History 723: Literature of American History: The Twentieth Century

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History 768: Race in America
Professor Tracy Teslow
Winter 2010
6:30 – 9:10 p.m. Tuesday
323 McMicken
Office hours: Tuesday 4:30-5:30 p.m. and Thursday 2:30-3:30 p.m., and by appointment
310D McMicken Hall
tel: 556-2557
email: [email protected]
Description
In this course we will approach the study of race in/and American history by looking at this large
topic from a variety of perspectives, reading select monographs and articles, including work that
raises provocative conceptual issues. We will explore content and method, themes and debates, in
the literature on race in America and consider broadly what constitutes historical, scholarly inquiry
about this fraught, complex topic. Through close reading and discussion of influential texts we will
explore a range of topics and approaches, examining their assumptions and goals, virtues and
shortcomings. We will study the disparate ways historians conceive and execute their projects,
considering their arguments in terms of historiographical debates, questions posed, evidence
marshaled, theory deployed, and other methodological concerns.
This seminar is devoted as much to the historiographical and conceptual problems of doing the
history of race, as about the history of race itself. To that end, we will read work by scholars from a
range of disciplines that raise questions about how to write the history of race, and how to
conceptualize the idea of race (what is race? how is it analytically similar or different from sex and
gender? how should we talk about it?), as well as what our role is as scholars in the larger landscape
of race in America (are we reproducing race ourselves?).
Required Readings
 Kathleen M. Brown, Good Wives, Nasty Wenches, and Anxious Patriarchs Gender, Race, and Power
in Colonial Virginia, Chapel Hill, NC: Published for the Institute of Early American History
and Culture by the University of North Carolina Press, 1996
 Eric Lott, Love and Theft: Blackface Minstrelsy and the American Working Class, New York:
Oxford University Press, 1993
 Mae M. Ngai, Impossible Subjects: Illegal Aliens and the Making of Modern America, Chicago:
University of Chicago, 2004
 David Roediger, The Wages of Whiteness: Race and the Making of the American Working Class,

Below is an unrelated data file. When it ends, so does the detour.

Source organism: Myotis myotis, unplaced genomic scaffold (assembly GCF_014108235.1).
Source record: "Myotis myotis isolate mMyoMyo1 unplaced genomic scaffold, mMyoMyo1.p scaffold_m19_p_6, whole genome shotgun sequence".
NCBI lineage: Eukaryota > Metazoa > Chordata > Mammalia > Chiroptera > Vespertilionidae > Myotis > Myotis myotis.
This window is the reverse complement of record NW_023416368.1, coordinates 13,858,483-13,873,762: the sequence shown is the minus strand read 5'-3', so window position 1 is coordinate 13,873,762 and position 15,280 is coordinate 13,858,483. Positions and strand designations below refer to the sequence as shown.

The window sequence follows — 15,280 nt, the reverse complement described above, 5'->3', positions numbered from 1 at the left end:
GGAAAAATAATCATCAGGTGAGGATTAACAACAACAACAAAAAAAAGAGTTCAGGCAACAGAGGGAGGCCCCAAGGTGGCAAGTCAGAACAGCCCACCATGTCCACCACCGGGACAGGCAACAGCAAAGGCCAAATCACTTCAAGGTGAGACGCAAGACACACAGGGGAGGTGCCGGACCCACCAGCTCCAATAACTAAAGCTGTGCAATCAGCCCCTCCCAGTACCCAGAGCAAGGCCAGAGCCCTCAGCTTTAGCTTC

London; New York: Verso, 1991 (revised editions 1999, 2007)
 Thomas Sugrue, The Origins of the Urban Crisis: Race and Inequality in Postwar Detroit, Princeton,
NJ: Princeton University Press, 1996
 Shannon Sullivan and Nancy Tuana, eds., Race and Epistemologies of Ignorance, Albany, NY:
State University of New York Press, 2007 (Recommended purchase/borrow)
 Articles will be posted as pdfs on Blackboard (http://blackboard.uc.edu). Many also are
available online via JSTOR and other databases.
All required books are available at the University and DuBois bookstores. You may want to
investigate purchasing your books online via sites such as Alibris, Abebooks, and Half Price Books,
which may have good used copies.
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Course Structure, Assignments, Grading
Reading
This class is a seminar devoted to in-depth discussion of the weekly reading. You will be expected to
read at least one book or a number of articles each week. Following the introductory class meeting,
the course is divided into three segments, each beginning with a set of readings that raise conceptual
and theoretical issues, followed by two weeks devoted to key monographs or articles.
Discussions
Each of you will take a turn leading our weekly discussion by posing questions, making observations
and raising topics related to the week’s readings for us to discuss. There is no need to summarize
reading(s); you should focus your preparation by critically appraising the week’s reading, considering
notable themes, the authors’ arguments, conceptual or theoretical positions, method and sources,
strengths and weaknesses. Monographs and articles should also be assessed in light of the analytical
concepts introduced in the readings assigned in weeks 1, 2, 5, and 8, as relevant.
Essays
After each course segment, you will write a 6-7 page analytical essay that grapples with the issues and
history we’ve worked on in that section of the seminar. There will be three of these papers, for
which I will provide a prompt.
Grading
Participation
Essays (3 x 20% each)
Discussion leading
30%
60%
10%
100%
Please note:
 Plagiarism is not allowed and may result in a failing grade for the course. Plagiarism entails
presenting others’ work as your own—whether that of your roommate, work obtained on the